Ben De Pauw

    2016-04-01

    Full Text Available Excessive fuel assembly vibrations in nuclear reactor cores should be avoided in order not to compromise the lifetime of the assembly and in order to prevent the occurrence of safety hazards. This issue is particularly relevant to new reactor designs that use liquid metal coolants, such as, for example, a molten lead-bismuth eutectic. The flow of molten heavy metal around and through the fuel assembly may cause the latter to vibrate and hence suffer degradation as a result of, for example, fretting wear or mechanical fatigue. In this paper, we demonstrate the use of optical fiber sensors to measure the fuel assembly vibration in a lead-bismuth eutectic cooled installation which can be used as input to assess vibration-related safety hazards. We show that the vibration characteristics of the fuel pins in the fuel assembly can be experimentally determined with minimal intrusiveness and with high precision owing to the small dimensions and properties of the sensors. In particular, we were able to record local strain level differences of about 0.2 μϵ allowing us to reliably estimate the vibration amplitudes and modal parameters of the fuel assembly based on optical fiber sensor readings during different stages of the operation of the facility, including the onset of the coolant circulation and steady-state operation.

  12. Sodium-cooled fast reactor core designs for transmutation of MHR spent fuel

    International Nuclear Information System (INIS)

    Hong, S. G.; Kim, Y. H.; Venneri, F.

    2010-01-01

    In this paper, the core design analyses of sodium cooled fast reactors (SFR) are performed for the effective transmutation of the DB (Deep Burn)-MHR (Modular Helium Reactor). In this concept, the spent fuels of DB-MHR are transmuted in SFRs with a closed fuel cycle after TRUs from LWR are first incinerated in a DB-MHR. We introduced two different type SFR core designs for this purpose, and evaluated their core performance parameters including the safety-related parameters. In particular, the cores are designed to have lower transmutation rate relatively to our previous work so as to make the fuel characteristics more feasible. The first type cores which consist of two enrichment regions are typical homogeneous annular cores and they rate 900 MWt power. On the other hand, the second type cores which consist of a central non-fuel region and a single enrichment fuel region rate relatively higher power of 1500 MWt. For these cores, the moderator rods (YH 1.8 ) are used to achieve less positive sodium void worth and the more negative Doppler coefficient because the loading of DB-MHR spent fuel leads to the degradation of these safety parameters. The analysis results show that these cores have low sodium void worth and negative reactivity coefficients except for the one related with the coolant expansion but the coolant expansion reactivity coefficient is within the typical range of the typical SFR cores. (authors)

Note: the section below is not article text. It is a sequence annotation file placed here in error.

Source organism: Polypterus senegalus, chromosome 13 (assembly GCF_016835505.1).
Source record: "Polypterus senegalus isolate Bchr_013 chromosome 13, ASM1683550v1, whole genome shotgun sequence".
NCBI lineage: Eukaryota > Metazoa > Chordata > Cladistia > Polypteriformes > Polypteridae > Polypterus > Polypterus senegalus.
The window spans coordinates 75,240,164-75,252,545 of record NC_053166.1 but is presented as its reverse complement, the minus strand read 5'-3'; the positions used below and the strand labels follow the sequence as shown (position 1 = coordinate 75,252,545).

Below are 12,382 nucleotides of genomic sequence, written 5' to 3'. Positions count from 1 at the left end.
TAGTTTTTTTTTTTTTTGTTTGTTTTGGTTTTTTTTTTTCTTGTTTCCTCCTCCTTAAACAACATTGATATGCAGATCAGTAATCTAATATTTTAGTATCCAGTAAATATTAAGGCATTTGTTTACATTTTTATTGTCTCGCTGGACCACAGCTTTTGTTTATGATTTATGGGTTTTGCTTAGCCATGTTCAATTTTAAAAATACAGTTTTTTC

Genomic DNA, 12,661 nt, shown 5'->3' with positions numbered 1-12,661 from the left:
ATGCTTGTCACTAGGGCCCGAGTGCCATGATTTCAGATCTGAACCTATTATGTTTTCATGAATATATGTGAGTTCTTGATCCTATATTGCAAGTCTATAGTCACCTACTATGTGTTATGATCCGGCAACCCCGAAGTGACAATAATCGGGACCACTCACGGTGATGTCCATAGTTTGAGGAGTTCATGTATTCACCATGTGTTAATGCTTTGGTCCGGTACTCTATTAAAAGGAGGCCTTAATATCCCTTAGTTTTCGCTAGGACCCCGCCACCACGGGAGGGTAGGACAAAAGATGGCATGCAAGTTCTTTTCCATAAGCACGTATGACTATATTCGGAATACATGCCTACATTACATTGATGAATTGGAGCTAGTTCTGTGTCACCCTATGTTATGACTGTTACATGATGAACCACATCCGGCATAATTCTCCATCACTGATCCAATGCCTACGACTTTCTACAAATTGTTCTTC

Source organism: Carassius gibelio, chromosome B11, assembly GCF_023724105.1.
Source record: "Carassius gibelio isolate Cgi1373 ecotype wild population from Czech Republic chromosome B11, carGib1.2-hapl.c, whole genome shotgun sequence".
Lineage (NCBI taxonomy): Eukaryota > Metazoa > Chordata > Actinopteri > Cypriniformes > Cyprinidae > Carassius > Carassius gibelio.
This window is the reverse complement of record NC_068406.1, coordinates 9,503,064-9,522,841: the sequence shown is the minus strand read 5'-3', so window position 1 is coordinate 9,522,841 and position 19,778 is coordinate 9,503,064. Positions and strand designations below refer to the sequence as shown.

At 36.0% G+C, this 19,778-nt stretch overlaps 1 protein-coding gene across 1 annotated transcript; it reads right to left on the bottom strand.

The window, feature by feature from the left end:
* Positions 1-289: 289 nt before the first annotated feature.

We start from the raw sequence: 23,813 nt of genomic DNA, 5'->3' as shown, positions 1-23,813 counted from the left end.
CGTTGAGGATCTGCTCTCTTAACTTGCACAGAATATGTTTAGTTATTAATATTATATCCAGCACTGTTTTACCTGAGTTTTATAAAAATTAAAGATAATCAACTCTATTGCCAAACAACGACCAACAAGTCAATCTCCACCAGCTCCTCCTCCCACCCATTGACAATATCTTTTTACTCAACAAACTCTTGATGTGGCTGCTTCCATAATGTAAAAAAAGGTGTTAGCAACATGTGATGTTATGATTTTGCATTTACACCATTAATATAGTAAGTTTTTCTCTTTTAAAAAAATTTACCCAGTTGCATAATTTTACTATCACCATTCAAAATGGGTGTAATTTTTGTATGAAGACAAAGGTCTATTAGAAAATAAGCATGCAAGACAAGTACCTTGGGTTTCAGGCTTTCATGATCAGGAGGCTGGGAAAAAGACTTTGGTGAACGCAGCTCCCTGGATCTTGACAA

13. Mechanical Design Concept of Fuel Assembly for Prototype GEN-IV Sodium-cooled Fast Reactor

    Energy Technology Data Exchange (ETDEWEB)

    Yoon, K. H.; Lee, C. B. [Korea Atomic Energy Research Institute, Daejeon (Korea, Republic of)

    2014-10-15

    The prototype GEN-IV sodium-cooled fast reactor (PGSFR) is an advanced fast reactor plant design that utilizes compact modular pool-type reactors sized to enable factory fabrication and an affordable prototype test for design certification at minimum cost and risk. The design concepts of the fuel assembly (FA) were introduced for a PGSFR. Unlike that for the pressurized water reactor, there is a neutron shielding concept in the FA and recycling metal fuel. The PGSFR core is a heterogeneous, uranium-10% zirconium (U-10Zr) metal alloy fuel design with 112 assemblies: 52 inner core fuel assemblies, 60 outer core fuel assemblies, 6 primary control assemblies, 3 secondary control assemblies, 90 reflector assemblies and 102 B4C shield assemblies. This configuration is shown in Fig. 1. The core is designed to produce 150 MWe with an average temperature rise of 155 .deg. C. The inlet temperature is 390 .deg. C and the bulk outlet temperature is 545 .deg. C. The core height is 900 mm and the gas plenum length is 1,250 mm. A mechanical design of a fuel assembly for a PGSFR was established. The mechanical design concepts are well realized in the design. In addition to this, the analytical and experimental works will be carries out for verifying the design soundness.

  14. A Development of Technical Specification of a Research Reactor with Plate Fuels Cooled by Upward Flow

    International Nuclear Information System (INIS)

    Park, Sujin; Kim, Jeongeun; Kim, Hyeonil

    2016-01-01